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What are the benefits of Ultralow GDPs and neutral pH PD fluids?

  • UltraLow GDP (Glucose Degradation Products) PD fluids and their associated biocompatible advantages2,3
  • Less peritonitis-associated hospitalization duration and reduced peritonitis rate4
  • Better patient survival1
  • Versatile product and portfolio application systems5


Minimize GDP-related complications

Why is it so important to limit GDP exposure?

GDPs exhibit local and systemic adverse effects. That’s why it is also important to limit GDP exposure upon the initiation of therapy.1


From the beginning, UltraLow GDP fluids help to alleviate important clinical problems, such as peritoneal membrane changes, declining peritoneal ultrafiltration and residual renal function as well as infection.4,14,15


The balANZ study: clear advantages for your patients

Preservation of membrane integrity

Less peritonitis-associated hospitalization duration

RRF- longer time to anuria


PD fluids with lowest GDP levels – only from Fresenius Medical Care

Prescribing Information

Related content

1 Lee H.Y. et al., Superior patient survival for continuous ambulatory peritoneal dialysis patients treated with a peritoneal dialysis fluid with neutral pH and low glucose degradation concentration (balance), Perit Dial Int (2005); 25(3): 248-255.
2 Johnson D. et al., balANZ Trial Investigators, Effects of biocompatible versus standard fluid on peritoneal dialysis outcomes, J Am Soc Nephrol (2012); 23(6): 1097-107.
3 Cho Y. et al., Biocompatible dialysis fluids for peritoneal dialysis, Cochrane Database Syst Rev (2014); Mar 27: (3).
4 Johnson D. et al., balANZ Trial Investigators, The effects of biocompatible compared with standard peritoneal dialysis solutions on peritonitis microbiology, treatment, and outcomes: the balanz trial, Perit Dial Int (2012); 32(5): 497-506.
5 Summary of Product Characteristics balance.
6 Niwa H. et al., Accelerated formation of N epsilon- (carboxymethyl) lysine, an advanced glycation end product, by glyoxal and 3-deoxyglucosone in cultured rat sensory neurons, Biochem Biophys Res Commun (1998); 248: 93-7.
7 Schalkwijk C.G. et al., Induction of 1,2-dicarbonyl compounds, intermediates in the formation of advanced glycation end-products, during heat-sterilization of glucose-based peritoneal dialysis fluids, Perit Dial Int (1999); 19: 325-333.
8 Witowski J. et al., Prolonged exposure to glucose degradation products impairs viability and function of human peritoneal mesothelial cells, J Am Soc Nephrol (2001); 12(11): 2434-41.
9 Lamb E.J. et al., In vitro formation of advanced glycation end products in peritoneal dialysis fluid, Kidney Int (1995); 47: 1768-1774.
10 Schwenger V. et al., Damage to the peritoneal membrane by glucose degradation products is mediated by the receptor for advanced glycation end-products, J Am Soc Nephrol (2006); 17(1): 199-207.
11 Honda K. et al., Accumulation of advanced glycation end products in the peritoneal vasculature of continuous ambulatory peritoneal dialysis patients with low ultra-filtration, Nephrol Dial Transplant (1999); 14(6): 1541-9.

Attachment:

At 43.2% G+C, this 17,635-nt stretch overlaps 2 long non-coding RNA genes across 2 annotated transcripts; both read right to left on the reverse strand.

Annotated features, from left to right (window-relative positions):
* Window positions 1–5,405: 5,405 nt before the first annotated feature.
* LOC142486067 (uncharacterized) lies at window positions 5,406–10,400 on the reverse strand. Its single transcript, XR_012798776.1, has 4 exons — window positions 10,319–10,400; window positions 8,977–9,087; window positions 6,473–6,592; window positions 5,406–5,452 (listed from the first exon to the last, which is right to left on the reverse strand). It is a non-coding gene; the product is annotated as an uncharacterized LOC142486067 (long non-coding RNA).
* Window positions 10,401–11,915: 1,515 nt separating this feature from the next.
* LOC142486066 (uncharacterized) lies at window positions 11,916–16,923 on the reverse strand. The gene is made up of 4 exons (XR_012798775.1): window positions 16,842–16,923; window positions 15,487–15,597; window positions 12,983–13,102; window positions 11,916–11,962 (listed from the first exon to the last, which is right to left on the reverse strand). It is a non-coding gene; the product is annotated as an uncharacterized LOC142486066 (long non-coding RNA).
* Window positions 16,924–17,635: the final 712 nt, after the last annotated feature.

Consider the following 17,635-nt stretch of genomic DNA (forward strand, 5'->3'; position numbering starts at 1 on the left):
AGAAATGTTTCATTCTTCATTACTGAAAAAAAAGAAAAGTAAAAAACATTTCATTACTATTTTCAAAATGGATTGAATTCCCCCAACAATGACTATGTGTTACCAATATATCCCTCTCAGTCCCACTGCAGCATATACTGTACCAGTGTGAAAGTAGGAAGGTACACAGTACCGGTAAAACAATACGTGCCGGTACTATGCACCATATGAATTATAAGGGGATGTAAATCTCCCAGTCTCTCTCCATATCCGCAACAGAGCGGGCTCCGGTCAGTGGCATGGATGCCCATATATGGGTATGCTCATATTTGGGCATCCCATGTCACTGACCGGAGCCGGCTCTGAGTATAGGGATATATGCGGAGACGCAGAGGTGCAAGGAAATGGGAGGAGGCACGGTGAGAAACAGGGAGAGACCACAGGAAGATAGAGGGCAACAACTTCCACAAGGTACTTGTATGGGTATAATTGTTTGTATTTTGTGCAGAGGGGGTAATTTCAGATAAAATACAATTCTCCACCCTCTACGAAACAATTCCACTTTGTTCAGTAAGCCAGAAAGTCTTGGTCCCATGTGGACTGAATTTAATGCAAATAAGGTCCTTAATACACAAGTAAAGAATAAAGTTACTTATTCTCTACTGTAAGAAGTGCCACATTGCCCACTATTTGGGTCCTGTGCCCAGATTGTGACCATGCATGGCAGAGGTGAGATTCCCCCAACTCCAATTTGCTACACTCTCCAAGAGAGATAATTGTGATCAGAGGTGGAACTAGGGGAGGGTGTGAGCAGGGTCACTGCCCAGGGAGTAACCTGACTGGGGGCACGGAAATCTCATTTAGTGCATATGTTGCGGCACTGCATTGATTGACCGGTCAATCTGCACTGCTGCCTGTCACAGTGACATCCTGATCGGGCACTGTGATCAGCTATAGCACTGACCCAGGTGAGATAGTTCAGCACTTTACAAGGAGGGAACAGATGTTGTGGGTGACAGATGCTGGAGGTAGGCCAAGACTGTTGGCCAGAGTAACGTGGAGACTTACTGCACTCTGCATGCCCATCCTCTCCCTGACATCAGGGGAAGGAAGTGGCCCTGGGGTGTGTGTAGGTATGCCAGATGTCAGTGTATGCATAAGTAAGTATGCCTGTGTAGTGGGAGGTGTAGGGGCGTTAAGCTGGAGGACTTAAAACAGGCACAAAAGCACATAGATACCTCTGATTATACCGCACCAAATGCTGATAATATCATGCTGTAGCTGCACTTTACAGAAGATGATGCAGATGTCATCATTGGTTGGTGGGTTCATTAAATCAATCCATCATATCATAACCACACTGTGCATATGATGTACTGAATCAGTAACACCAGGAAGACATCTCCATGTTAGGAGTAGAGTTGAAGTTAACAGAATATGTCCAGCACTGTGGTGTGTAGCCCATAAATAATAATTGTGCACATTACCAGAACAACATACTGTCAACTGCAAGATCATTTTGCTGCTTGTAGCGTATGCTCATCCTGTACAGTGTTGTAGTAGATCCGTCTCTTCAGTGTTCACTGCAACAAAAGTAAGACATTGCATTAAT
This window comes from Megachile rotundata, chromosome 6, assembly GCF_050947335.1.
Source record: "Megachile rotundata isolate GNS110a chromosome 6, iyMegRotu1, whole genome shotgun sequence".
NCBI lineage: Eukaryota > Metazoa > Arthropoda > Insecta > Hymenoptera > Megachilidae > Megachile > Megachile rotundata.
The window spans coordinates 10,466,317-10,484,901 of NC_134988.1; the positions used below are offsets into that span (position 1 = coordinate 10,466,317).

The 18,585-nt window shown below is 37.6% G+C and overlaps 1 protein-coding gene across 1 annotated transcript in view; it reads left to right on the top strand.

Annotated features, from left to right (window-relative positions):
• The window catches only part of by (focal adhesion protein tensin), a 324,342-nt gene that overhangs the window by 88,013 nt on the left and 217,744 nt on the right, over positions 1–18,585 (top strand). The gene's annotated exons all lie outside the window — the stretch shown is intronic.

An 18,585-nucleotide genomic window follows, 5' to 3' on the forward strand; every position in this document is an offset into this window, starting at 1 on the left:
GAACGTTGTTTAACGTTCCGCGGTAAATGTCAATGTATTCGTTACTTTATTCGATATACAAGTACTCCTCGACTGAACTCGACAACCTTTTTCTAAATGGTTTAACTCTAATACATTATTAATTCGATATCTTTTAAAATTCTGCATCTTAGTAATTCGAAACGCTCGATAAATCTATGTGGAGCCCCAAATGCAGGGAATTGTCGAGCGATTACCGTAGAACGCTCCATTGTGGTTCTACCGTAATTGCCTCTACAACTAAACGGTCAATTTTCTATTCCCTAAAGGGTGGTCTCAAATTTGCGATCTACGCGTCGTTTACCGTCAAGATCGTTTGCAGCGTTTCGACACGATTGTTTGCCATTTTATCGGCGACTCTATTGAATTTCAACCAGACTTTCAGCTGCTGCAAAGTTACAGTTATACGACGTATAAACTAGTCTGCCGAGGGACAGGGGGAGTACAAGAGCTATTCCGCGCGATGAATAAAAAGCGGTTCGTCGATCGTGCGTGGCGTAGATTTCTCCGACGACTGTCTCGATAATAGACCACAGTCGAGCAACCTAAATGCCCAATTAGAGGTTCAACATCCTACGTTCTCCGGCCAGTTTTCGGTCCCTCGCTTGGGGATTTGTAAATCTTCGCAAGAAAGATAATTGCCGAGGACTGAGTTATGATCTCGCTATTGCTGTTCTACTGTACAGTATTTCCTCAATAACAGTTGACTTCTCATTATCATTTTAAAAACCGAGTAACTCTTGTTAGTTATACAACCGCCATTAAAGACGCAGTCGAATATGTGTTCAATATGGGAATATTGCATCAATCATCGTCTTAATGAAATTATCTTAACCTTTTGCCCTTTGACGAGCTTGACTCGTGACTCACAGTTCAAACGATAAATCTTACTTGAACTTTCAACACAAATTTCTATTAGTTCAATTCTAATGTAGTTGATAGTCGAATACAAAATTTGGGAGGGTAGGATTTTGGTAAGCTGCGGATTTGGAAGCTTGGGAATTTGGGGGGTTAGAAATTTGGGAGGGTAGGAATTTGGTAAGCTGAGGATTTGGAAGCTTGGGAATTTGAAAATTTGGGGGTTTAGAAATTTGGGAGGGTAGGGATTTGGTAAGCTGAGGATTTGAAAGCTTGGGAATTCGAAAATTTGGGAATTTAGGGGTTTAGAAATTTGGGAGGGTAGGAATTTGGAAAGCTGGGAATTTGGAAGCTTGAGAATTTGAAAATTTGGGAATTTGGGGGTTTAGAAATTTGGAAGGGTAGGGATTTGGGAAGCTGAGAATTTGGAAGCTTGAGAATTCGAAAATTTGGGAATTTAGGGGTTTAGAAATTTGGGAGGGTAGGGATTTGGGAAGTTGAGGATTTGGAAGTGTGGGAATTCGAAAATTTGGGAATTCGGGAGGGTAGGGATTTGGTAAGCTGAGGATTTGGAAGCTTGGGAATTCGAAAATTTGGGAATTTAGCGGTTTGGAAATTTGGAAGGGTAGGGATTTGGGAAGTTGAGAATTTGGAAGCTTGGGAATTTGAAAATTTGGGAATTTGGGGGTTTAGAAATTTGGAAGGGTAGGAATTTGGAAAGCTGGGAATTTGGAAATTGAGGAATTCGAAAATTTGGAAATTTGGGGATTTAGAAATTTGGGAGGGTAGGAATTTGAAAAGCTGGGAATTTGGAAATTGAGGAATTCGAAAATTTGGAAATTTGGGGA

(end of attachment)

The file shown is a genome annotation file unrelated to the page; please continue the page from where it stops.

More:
12 Blake PG, Balance about Balanz. Perit Dial Int (2012); 32: 493-496.
13 Frischmann M. et al., Development and validation of an HPLC method to quantify 3,4-dideoxyglucosone-3-ene in peritoneal dialysis fluids, Biomed Chromatogr (2009); 23: 843-851.
14 Kim S. et al., Benefits of biocompatible PD fluid for preservation of residual renal function in incident CAPD patients: a 1-year study, Nephrol Dial Transplant (2009); 24(9): 2899-908.
15 Johnson D. et al., balANZ Trial Investigators, The effect of low glucose degradation product, neutral pH versus standard peritoneal dialysis solutions on peritoneal membrane function: the balANZ trial, Nephrol Dial Transplant (2012); 27(12): 4445-53.
16 Wang A.Y.M. et al., The importance of residual renal function in dialysis patients, Kidney Int (2006); 69: 1726-1732.
17 Williams J.D. et al., Euro Balance Trial Group, The Euro-Balance Trial: the effect of a new biocompatible peritoneal dialysis fluid (balance) on the peritoneal membrane, Kidney Int (2004); 66(1): 408-18.
18 Henderson I.S. et al., Potentially Irritant Glucose Metabolites in Unused CAPD Fluid, in Frontiers in Peritoneal Dialysis, (1985), edited by Maher JF, Winchester JF, New York, Field, Rich, 261–264.
19 Szeto C.C. et al., Clinical biocompatibility of a neutral peritoneal dialysis solution with minimal glucose-degradation products – A 1-year randomized control trial, Nephrol Dial Transplant (2007); 22: 552-559.
20 Furkert J. et al., Effects of peritoneal dialysis solutions low in GDPs on peritonitis and exit-site infection rates, Perit Dial Int (2008); 28(6): 637-40.
21 Nakayama M. et al., Immunohistochemical detection of advanced glycosylation end-products in the peritoneum and its possible pathophysiological role in CAPD, Kidney Int (1997); 51(1): 182-6.
22 Müller-Krebs S. et al., Renal toxicity mediated by glucose degradation products in a rat model of advanced renal failure, Eur J Clin Invest (2008); 38(5): 296-305.
23 Müller-Krebs S. et al., Glucose degradation products result in cardiovascular toxicity in a rat model of renal failure, Perit Dial Int. (2010); 30(1): 35-40.
24 Zheng Z.H. et al., Heat sterilization of peritoneal dialysis solutions influences ingestive behavior in non-uremic rats, Kidney Int (2002); 62(4): 1447-53.